In November, I had the privilege of visiting the office and laboratory of the Toxics Use Reduction Institute (TURI) in Lowell, Massachusetts. Funded largely by fees paid under the Massachusetts Toxics Use Reduction Act by companies that manufacture, process, or use large quantities of specified toxic chemicals, TURI operates a number of programs to help to reduce the use of toxic chemicals in industry and communities in Massachusetts, and in some cases, assist companies outside of the state as well.
The way TURI carries out its mission has evolved over time. When the institute was first created in 1989, there was a lot of low hanging fruit – i.e., situations where toxic chemicals in use could be easily swapped for less hazardous alternatives. However, as these changes have been made, the remaining uses of highly hazardous chemicals are increasingly in very specialized applications with performance requirements that aren’t easy to meet. This means there’s a need to carefully test potential alternatives to ensure they’ll actually perform as required.
To address this issue, TURI’s facilities include a cleaning laboratory that allows them to do performance testing of various potential alternative chemistries, primarily focusing on products for industrial and janitorial applications. For example, many remaining uses of chlorinated solvents in vapor degreasers are for specialized industrial applications. TURI is testing a cleaning device using vacuum technology that has the potential to replace vapor degreasers in these applications, reducing the use of highly hazardous chemicals. The lab conducts performance testing using samples of the actual soils companies are dealing with, to test performance of safer alternatives in that specific application.
For janitorial products, TURI’s lab conducts side-by-side performance testing of alternative chemistries with conventional products. The lab’s services can be helpful for companies looking to qualify for an ecolabel such as Safer Choice or Green Seal. For example, if an ingredient in a formulation does not meet the criteria of the ecolabel program, the TURI Lab can help find an alternative that will work effectively in the formulation without hurting performance. As with industrial cleaners, janitorial products are tested using real-world scenarios. There is even a mock bathroom set up in the lab to test the performance of cleaning products.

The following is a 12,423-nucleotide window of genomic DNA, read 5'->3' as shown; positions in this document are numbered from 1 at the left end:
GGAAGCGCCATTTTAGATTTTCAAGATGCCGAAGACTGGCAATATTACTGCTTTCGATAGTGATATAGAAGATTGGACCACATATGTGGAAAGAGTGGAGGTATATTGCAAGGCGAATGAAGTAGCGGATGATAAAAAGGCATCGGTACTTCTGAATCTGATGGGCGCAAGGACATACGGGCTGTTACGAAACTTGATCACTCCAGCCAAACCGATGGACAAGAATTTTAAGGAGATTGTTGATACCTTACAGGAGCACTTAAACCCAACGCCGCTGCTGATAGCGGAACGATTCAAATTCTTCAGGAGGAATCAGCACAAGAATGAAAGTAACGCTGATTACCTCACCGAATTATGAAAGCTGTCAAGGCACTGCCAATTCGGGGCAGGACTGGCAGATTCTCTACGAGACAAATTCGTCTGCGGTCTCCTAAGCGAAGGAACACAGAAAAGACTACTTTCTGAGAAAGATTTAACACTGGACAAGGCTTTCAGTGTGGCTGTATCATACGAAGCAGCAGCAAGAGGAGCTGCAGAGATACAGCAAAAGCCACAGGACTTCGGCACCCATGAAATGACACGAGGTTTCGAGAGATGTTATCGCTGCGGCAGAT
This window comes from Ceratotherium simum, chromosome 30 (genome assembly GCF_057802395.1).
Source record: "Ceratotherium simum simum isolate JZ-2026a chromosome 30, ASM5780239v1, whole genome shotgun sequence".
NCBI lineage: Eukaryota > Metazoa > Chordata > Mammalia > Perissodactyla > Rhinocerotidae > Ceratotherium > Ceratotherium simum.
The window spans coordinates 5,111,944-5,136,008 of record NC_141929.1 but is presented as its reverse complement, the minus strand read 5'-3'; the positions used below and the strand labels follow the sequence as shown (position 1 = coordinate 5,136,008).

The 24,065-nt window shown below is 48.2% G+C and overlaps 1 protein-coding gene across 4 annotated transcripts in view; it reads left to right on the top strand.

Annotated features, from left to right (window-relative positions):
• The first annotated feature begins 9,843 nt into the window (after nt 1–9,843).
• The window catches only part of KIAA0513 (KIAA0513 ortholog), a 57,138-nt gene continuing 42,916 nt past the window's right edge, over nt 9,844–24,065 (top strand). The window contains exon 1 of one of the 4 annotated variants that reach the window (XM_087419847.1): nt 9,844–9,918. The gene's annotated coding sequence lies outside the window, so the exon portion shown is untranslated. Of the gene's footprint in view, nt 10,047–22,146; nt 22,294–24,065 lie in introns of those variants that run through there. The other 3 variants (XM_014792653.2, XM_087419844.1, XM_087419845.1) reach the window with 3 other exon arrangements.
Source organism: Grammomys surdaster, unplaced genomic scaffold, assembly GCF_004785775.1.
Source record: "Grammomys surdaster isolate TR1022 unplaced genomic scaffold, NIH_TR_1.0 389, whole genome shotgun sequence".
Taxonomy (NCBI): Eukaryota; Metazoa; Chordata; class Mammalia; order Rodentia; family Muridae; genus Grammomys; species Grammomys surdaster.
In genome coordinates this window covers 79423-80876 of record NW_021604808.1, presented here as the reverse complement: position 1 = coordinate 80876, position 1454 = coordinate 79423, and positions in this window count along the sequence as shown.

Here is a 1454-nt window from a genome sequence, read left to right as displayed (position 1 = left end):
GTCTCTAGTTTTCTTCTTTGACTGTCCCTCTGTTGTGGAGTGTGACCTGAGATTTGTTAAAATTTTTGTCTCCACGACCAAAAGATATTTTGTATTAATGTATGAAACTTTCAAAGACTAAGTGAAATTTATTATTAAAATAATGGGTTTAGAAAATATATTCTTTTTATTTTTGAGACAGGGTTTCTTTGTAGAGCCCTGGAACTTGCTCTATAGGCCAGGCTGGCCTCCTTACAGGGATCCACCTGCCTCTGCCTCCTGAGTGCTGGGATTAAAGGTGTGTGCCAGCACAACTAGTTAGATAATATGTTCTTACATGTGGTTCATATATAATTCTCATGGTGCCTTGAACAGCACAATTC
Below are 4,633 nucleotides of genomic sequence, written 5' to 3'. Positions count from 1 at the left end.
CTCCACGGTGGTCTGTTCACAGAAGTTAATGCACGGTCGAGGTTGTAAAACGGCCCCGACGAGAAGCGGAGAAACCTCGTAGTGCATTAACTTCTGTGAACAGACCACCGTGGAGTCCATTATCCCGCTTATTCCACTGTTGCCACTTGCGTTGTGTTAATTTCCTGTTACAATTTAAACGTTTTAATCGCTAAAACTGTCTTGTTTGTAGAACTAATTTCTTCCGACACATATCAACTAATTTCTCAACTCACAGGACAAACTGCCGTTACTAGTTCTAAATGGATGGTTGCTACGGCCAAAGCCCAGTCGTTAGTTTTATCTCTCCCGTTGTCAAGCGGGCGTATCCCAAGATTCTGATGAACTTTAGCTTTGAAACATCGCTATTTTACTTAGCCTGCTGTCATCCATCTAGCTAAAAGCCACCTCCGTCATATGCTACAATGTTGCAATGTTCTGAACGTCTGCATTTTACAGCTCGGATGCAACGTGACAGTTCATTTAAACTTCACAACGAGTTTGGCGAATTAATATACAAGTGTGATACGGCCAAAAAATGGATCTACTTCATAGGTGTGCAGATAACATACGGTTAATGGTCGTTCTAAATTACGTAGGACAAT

TURI is also in the process of developing facilities to test microbial contamination, including testing the ability of products that aren’t registered with EPA as antimicrobials or are used outside of specifications to remove or kill microbes, with the goal of finding ways to achieve sanitation goals for non-critical applications while avoiding the use of toxic chemicals.
In addition to its lab facilities, TURI has a wide array of programs that support pollution prevention and the implementation of safer alternatives. The institute provides training to Toxics Use Reduction Planners for Massachusetts businesses, offers technical assistance and grants to small and large businesses, and conducts community outreach and education – for example, helping schools and households implement green cleaning practices. Through its affiliation with the University of Massachusetts Lowell, TURI collaborates with students and faculty on a variety of research tasks. TURI also provides grants for academic research on topics related to toxics reduction, conducts its own research on safer alternatives, and provides science and policy support for the Toxics Use Reduction Act program.
TURI’s unique resources can be a great help to businesses and communities in Massachusetts that are seeking to reduce their use of toxic chemicals, as well as companies looking for assistance in selecting effective safer chemicals in janitorial product formulations. The institute’s approach recognizes the reality that safer alternatives must meet performance requirements, or they will not be adopted, and pursues innovative solutions that will help prevent harm to people and the environment.